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Industry Divided On Federal Chartering

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NU Online News Service, June 12, 5:12 p.m. — Washington

The stark divisions within the insurance industry over optional federal chartering erupted at a congressional hearing yesterday, with one member of Congress suggesting that a “tiered” system, which would apply OFC only to certain categories of business, might be in order.

The hearing, organized by a House Financial Services Subcommittee, revealed industry differences on two levels.

The first was between the life insurance industry and the property-casualty industry, as even the p-c opponents of OFC acknowledged that life insurers have different problems than p-c insurers and might have a better case for OFC.

The second level was within the p-c industry, with some p-c representatives saying that OFC is necessary for the future competitiveness of the industry, and others insisting that it could make insurance regulation even more burdensome and expensive.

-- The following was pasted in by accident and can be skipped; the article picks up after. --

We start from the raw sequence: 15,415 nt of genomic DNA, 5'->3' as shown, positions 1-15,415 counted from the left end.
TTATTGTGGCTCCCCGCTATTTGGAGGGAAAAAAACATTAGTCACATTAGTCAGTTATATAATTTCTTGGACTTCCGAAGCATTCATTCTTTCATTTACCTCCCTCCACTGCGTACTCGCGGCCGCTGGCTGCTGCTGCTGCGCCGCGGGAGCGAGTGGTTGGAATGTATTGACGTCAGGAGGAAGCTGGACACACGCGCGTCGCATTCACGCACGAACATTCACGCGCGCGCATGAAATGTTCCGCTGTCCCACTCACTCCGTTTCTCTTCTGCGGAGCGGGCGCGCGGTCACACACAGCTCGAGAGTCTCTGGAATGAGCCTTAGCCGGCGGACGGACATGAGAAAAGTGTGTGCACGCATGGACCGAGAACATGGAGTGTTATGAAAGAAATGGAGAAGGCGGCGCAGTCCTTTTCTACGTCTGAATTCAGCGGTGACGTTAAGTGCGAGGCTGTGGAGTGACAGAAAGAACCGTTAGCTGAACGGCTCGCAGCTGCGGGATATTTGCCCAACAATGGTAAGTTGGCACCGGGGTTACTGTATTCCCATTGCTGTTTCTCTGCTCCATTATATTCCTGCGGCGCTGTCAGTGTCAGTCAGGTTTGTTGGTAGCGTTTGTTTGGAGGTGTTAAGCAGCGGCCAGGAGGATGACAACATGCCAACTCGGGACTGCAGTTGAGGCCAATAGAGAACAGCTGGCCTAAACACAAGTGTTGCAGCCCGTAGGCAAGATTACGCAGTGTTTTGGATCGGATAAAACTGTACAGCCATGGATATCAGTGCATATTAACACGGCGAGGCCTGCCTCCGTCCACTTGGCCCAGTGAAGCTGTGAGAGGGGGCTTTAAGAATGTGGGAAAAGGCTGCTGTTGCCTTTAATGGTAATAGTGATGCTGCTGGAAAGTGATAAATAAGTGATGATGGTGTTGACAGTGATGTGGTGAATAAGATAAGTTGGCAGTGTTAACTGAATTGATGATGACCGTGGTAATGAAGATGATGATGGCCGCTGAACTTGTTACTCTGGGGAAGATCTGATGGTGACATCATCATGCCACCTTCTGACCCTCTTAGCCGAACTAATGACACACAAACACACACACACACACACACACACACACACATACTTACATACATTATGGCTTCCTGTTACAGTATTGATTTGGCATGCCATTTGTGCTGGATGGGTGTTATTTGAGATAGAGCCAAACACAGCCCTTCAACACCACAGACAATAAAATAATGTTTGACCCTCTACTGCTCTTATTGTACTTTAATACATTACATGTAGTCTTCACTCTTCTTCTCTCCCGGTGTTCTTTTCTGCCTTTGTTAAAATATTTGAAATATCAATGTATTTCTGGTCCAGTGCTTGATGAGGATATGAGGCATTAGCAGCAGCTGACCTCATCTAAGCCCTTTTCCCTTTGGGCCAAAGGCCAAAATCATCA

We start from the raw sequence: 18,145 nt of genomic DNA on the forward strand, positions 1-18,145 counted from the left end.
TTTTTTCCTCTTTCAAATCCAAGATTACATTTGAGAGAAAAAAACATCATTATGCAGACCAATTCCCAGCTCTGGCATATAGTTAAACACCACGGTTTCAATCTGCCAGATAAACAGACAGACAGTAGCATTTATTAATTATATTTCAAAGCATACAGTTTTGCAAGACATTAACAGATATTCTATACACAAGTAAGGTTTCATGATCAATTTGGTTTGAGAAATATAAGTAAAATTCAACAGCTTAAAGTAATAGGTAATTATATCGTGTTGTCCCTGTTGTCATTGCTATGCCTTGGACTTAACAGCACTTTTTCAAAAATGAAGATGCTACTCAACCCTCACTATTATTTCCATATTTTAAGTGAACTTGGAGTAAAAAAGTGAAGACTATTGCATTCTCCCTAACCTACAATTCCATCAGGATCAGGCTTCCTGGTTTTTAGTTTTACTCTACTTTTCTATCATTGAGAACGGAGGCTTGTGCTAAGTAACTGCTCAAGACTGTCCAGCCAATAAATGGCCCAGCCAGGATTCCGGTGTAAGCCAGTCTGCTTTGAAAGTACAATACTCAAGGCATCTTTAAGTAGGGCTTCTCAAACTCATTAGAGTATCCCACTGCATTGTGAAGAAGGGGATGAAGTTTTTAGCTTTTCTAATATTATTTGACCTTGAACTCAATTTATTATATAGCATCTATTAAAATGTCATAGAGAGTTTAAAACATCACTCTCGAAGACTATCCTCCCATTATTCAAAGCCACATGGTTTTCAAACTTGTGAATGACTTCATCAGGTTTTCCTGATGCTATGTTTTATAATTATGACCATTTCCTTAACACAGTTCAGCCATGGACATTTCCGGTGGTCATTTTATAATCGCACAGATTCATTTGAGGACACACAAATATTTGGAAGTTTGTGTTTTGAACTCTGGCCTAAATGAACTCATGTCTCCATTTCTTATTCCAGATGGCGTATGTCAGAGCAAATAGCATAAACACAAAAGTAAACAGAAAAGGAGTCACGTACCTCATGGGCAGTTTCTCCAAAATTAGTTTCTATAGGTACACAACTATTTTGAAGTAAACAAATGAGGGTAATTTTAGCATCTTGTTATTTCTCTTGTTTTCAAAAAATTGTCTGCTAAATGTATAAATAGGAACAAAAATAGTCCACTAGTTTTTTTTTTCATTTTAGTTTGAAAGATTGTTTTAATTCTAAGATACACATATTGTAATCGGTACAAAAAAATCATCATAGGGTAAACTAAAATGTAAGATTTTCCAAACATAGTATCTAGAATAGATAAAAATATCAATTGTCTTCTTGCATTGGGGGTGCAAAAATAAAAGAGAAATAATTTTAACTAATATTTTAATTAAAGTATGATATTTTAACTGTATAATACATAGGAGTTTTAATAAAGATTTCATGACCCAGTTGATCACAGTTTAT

Joseph Gasper, president of Nationwide Financial Services Inc., Columbus, Ohio, and chairman of the American Council of Life Insurers, Washington, called the current state regulatory system, a “competitive albatross.”

He noted that the system was designed when the life insurance industry was much different that it is today. Life insurers, Gasper said, no longer focus simply on traditional life insurance products.

The business today, he said, is about retirement security and long-term savings. In addition to competing against each other, life insurers must also compete against banks, mutual funds and securities firms, Gasper added.

Unfortunately, he said, these competitors have an advantage over life insurers in that they can develop products and bring them to market quickly, whereas life insurers might have to wait 18 months or more to get approval for new products from all jurisdictions.